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The Minster Gatehouse straddles the original alignment of College Street. The gates controlled access into the precinct of York Minster from Goodramgate.
The gatehouse building was probably built in the 14th century, then rebuilt in the 16th century (when it was incorporated into what is now number 32 Goodramgate).
According to Pevsner & Neave, the rather odd-looking first-floor projection over the pavement above the entrance doorway to number 30 Goodramgate (see Image 4, extreme right) might be the remains of a bridge constructed in 1396 to allow the Vicars Choral (i.e. the paid members of the Minster Choir) to walk between the Minster precinct and their houses, hall and chapel in the Bedern area, without having to venture onto Goodramgate.
: Pevsner, Nikolaus & Neave, David: "The Buildings of England- Yorkshire: York and the East Riding" published by Yale University Press (2005).
Prior to 1901, there were buildings on both sides of the gatehouse. The building to the southwest was demolished to create room for a new road (Deangate) and the gatehouse was also scheduled for demolition. It only survived as a result of the timely and selfless intervention of a wealthy York citizen, Mr. Frank Green. When he heard about the proposed demolition, Mr Green chained himself to one of the gatehouse's mighty oak pillars and he only agreed to move after the authorities agreed to his proposal for an amended route for the new road (a few yards further south).
Why did the Minster need a gatehouse?
Like most medieval English cathedrals, York Minster lies at the heart of a cluster of church-related buildings within a specially designated 'precinct'. In York, the Minster precinct was known as the 'Liberty of St Peter' and it had its own laws, police force, courts, prison and gallows (for executions). During the Norman period, the boundary of the Minster's estate - and the extent of its authority - was delineated by the City Walls (to the northwest and northeast) and by a ditch (to the southwest and southeast). Most of the Minster's senior personnel lived within this enclosed area, including the Archbishop of York, the Dean of York, the Treasurer, the Precentor, the Canons and the chantry priests. (As mentioned above, the Vicars Choral lived in a separate enclosed area on the opposite side of Goodramgate known as Bedern.)
In 1283, King Edward I granted the Dean and Chapter of York a licence to build a twelve-foot high wall (with gates) to enclose and protect the cathedral precinct and, by the early eighteenth century, there were four gateways into the area. Writing in 1736, the historian Francis Drake describes the enclosure and its gates as follows:
"The close of the cathedral church of York, commonly called the Minster-yard, or Minster-garth, is situated in the north east angle of the city; whose walls make one part of its enclosure; and anciently it had its own wall to fence it from the city. The circumference of this district is near three quarters of a mile; beginning from Bootham-bar, along Peter-gate, and ending again at the same gate by a large circuit of the city walls. . . . It has at this day four, large gates to it. The principal gate which leads to the south entrance of the cathedral is in Peter-gate, facing Stone-gate; the next is in the same street, facing Lop-lane; a third is in Gotheram-gate, facing the Bedern, and a fourth in Uggleforth. Anciently these gates were closed in every night, but now they are constantly open."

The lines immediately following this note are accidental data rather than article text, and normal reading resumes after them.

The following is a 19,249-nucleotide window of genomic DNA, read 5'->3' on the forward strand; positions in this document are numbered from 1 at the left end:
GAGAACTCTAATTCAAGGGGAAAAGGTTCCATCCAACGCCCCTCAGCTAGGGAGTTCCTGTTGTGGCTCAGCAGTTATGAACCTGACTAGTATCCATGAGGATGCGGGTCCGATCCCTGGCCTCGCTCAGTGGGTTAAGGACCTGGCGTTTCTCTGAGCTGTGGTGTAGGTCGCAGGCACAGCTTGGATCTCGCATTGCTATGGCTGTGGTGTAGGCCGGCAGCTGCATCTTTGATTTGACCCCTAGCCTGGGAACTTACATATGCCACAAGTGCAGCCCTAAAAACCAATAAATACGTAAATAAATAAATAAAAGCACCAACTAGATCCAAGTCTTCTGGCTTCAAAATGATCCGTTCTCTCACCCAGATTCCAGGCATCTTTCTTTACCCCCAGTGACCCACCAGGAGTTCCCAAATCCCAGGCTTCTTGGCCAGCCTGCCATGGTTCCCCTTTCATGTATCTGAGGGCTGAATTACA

Source: Drake, Francis "Eboracum: or the History and Antiquities of the City of York”, printed by William Bowyer (London, 1736).
However, in a later edition of the same title (printed in 1788), the second part of this description has been altered - and the change suggests that three of the gates were removed during the intervening 52 years:
"the principal of which, leading to the south entrance of the cathedral, are in Petergate, facing Stonegate; the next are in the same street, facing Lop-Lane; the third are in Goodramgate, facing the Bedern; and the fourth in Uggleforth; but the latter are now taken down, and in their place on one side is fixed a post, and on the opposite side the arms of the see are cut on a stone in the wall, in order to ascertain the extent of the liberty. "
Source: Drake, Francis "Eboracum: or the History and Antiquities of the City of York”, printed in York for T. Wilson and R. Spence, High Ousegate, 1738.
The gate described by Drake as being in "Gotheram-gate" or "Goodramgate" is the subject of this webpage, i.e. the 'Minster Gatehouse'.
Since Drake's time, the character of the Minster Precinct has changed significantly:
- The minster's walls have been demolished and the gates have been removed.
- The Dean's Park has been created on the site of the former Archbishop's Palace.
- Numerous buildings have been demolished and a handful of (relatively) new buildings have been erected. (The latter includes the Minster School, the Deanery, Purey Cust Chambers and the adjacent Purey Cust Hospital building).
- A new road (Deangate) has been created through the precinct, although this has since been closed to vehicles and resurfaced to create a 'shared space' for cyclists and pedestrians.
Despite all of these changes, the area around the Minster still feels both different and special and it is still home to a number of key personnel associated with the Minster, including the Dean of York (whose official residence is the Deanery).
York Minster also still has its own police force (its members are now known as "York Minster’s Cathedral Constables"). Thankfully, executions are no longer considered a reasonable form of punishment.
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